[Your Inadvertent All-Vietnam Double-Header Thursday at Shanghai Scrap]
For more than a decade, China has been the world’s leading importer of scrap metal and paper. And for more than a decade, the world’s scrap exporters have been mostly content with this lucrative state of affairs. Mostly, but not entirely. In recent years – and particularly over the last 18 months – many exporters have begun looking for new markets in hopes of diversifying a customer base that could – without any problem at all – be entirely Chinese.
But that’s easier said than done. The factors that make China such an ideal scrap export market – thriving resource-hungry manufacturers, low-cost labor, and low-cost container shipping rates – aren’t replicated easily. Especially the last one. But that hasn’t stopped the exporters from looking. And, as they look, I’ve looked with them. Last year I followed the alternative market search to India. And in June I followed it to Vietnam, the current favored alternative.
The new issue of Recycling International includes Part I of my long feature, “In Search of Vietnam’s Scrap Industry.” Scrap Magazine will publish the feature next month. An online version of the article will be available in a couple of months (on Scrap’s site). In the meantime, below, an excerpt.
The receptionist just glances at me as I walk past her and step into the slow, creaking elevator that takes me to the ninth floor of the Vietnam Steel Corporation (VSC) building in Hanoi. It’s a long, hot ride – the car isn’t air-conditioned, and the North Vietnamese heat feels like it is taking refuge inside of the elevator shaft. But when the doors open with a hard thunk, I breathe a little easier in the cool comfort of the Vietnam Steel Association (VSA). The lobby is empty, not even completed, but to the left is another receptionist, and she doesn’t appear surprised to see a foreign face.
‘Mister Tam?’ I say just as Ding Huy Tam, Secretary General of the VSA, greets me with a firm handshake and leads me into a large conference room lined by industry reports and windows that look out upon the overgrown village that is Hanoi. Mr Tam is 63 years old, but looks 20 years younger. He sits and listens as I explain that I am in the midst of the last of 14 days spent insearch of Vietnam’s imported scrap processing industry. I have been in the south, I tell him, and I have been in the north, but aside from two very large, rusty piles of ferrous scrap, I have found almost no significant imports.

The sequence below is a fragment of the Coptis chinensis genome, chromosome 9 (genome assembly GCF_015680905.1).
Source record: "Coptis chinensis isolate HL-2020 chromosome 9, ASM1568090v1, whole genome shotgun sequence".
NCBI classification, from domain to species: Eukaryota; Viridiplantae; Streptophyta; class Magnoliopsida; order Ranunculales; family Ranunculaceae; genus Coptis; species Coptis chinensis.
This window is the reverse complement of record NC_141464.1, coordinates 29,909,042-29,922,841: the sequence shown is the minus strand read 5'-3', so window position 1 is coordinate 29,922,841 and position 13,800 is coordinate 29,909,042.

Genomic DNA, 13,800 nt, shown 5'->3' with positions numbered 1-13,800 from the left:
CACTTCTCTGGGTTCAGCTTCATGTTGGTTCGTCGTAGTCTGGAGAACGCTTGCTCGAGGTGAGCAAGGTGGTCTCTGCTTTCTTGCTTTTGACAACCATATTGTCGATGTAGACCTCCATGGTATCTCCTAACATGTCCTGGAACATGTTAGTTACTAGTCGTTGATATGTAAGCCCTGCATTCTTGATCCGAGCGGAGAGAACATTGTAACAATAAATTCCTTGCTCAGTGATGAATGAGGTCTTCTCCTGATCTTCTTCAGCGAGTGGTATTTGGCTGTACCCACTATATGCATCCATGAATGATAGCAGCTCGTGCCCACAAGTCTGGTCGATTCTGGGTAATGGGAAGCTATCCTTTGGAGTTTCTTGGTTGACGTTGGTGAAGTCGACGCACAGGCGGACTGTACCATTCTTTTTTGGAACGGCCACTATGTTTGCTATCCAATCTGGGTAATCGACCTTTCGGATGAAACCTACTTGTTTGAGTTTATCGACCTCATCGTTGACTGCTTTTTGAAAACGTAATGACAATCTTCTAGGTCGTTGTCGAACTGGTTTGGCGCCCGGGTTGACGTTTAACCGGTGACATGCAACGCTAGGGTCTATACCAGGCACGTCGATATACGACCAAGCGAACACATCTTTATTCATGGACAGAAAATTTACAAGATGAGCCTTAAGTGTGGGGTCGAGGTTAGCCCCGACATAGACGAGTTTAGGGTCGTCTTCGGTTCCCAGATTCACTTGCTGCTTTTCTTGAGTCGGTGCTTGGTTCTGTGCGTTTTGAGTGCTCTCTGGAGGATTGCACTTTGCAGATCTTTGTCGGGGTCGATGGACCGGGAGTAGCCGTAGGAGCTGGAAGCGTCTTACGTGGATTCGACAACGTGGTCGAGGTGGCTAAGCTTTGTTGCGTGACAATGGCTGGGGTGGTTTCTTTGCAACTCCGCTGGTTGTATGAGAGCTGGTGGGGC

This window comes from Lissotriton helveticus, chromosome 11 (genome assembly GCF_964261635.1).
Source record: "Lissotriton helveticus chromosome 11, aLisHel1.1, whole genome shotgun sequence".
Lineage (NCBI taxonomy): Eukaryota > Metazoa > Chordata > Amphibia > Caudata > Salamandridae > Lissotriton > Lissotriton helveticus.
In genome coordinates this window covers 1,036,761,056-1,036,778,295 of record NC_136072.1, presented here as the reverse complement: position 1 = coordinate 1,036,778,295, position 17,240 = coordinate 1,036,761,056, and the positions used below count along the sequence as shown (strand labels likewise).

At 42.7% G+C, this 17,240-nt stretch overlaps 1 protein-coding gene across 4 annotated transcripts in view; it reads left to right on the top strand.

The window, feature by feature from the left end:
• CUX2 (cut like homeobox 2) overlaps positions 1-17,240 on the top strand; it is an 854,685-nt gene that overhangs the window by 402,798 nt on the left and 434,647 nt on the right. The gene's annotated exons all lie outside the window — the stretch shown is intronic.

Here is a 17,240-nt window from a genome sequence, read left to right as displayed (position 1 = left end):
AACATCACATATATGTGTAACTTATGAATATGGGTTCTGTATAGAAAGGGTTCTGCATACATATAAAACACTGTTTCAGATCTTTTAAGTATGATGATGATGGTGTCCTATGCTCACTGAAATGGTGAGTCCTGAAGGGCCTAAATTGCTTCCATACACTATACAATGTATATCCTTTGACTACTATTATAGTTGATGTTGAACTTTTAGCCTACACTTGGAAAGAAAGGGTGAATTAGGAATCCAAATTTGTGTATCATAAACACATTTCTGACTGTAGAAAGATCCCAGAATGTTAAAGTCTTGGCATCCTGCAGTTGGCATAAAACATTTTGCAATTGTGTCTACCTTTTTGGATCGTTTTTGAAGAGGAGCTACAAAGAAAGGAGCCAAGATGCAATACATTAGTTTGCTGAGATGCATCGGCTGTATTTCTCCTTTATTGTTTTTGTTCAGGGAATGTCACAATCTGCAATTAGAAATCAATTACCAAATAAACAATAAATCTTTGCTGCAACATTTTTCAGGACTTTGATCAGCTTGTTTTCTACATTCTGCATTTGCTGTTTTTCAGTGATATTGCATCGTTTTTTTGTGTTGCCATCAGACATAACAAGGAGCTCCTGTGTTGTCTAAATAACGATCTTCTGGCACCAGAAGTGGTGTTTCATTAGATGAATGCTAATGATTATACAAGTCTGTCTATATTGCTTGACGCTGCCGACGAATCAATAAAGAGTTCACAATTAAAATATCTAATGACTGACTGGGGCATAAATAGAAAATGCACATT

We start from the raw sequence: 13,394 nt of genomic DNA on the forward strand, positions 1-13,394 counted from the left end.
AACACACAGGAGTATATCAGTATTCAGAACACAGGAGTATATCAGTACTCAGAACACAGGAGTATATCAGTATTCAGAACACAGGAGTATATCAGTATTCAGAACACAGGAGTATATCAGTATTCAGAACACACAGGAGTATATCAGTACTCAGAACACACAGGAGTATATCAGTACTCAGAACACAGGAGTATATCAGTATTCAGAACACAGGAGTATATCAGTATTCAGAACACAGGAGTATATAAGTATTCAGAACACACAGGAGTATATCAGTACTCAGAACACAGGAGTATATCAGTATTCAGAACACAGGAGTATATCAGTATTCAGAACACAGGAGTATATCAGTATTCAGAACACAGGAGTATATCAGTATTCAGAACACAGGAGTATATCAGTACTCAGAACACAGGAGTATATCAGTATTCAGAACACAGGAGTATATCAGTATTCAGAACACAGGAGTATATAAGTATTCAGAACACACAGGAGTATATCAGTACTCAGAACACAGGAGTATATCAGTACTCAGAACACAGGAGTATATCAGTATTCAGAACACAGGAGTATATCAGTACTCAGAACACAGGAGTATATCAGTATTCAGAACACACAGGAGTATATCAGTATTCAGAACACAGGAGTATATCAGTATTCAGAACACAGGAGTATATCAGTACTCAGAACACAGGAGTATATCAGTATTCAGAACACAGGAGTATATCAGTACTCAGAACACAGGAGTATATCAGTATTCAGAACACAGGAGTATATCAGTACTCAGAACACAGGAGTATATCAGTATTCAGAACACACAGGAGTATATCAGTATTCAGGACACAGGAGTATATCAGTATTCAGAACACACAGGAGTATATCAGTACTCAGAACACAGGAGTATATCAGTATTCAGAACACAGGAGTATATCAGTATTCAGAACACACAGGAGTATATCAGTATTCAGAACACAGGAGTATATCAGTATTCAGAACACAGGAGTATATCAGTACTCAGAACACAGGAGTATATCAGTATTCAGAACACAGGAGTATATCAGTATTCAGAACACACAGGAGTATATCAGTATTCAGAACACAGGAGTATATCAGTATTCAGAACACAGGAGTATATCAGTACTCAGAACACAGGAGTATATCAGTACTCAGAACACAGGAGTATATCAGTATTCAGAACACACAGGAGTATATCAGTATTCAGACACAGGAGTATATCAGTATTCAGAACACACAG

Mr Tam smiles, pulls out a sheet of paper, and begins a patient and methodical listing of Vietnam’s major steel producers, including their current production volumes, under-construction volumes and planned volumes. ‘Phu My Steel,’ he says as he writes, ‘Five. Hundred. Thousand. Tonnes. Of billets. Four. Hundred. Thousand. Tonnes. Of. Bar. And Wire. Rod.’ This continues for several minutes, until he mentions privately-held Thep Viet (the other mills were mostly state-owned subsidiaries of VSC) and its new electric arc furnace (EAF) capable of producing 500 000 tonnes of billets a year, with room to expand to 1 million tonnes.
I stop him. I’d visited Thep Viet, and I’d been impressed. Mr Tam nods and goes back to his sheet of paper. ‘Vietnam. Has. EAF capacity. Of. Two million. Metric tons,’ he tells me. ‘Excluding induction furnaces and small mills.’ I had visited two of the small mills, and I was curious to know just how much of Vietnam’s secondary steel they produced.
‘We know,’ Tam answers. ‘But we don’t say.’
[Below, the under-construction Thep Viet facility in Phu My.]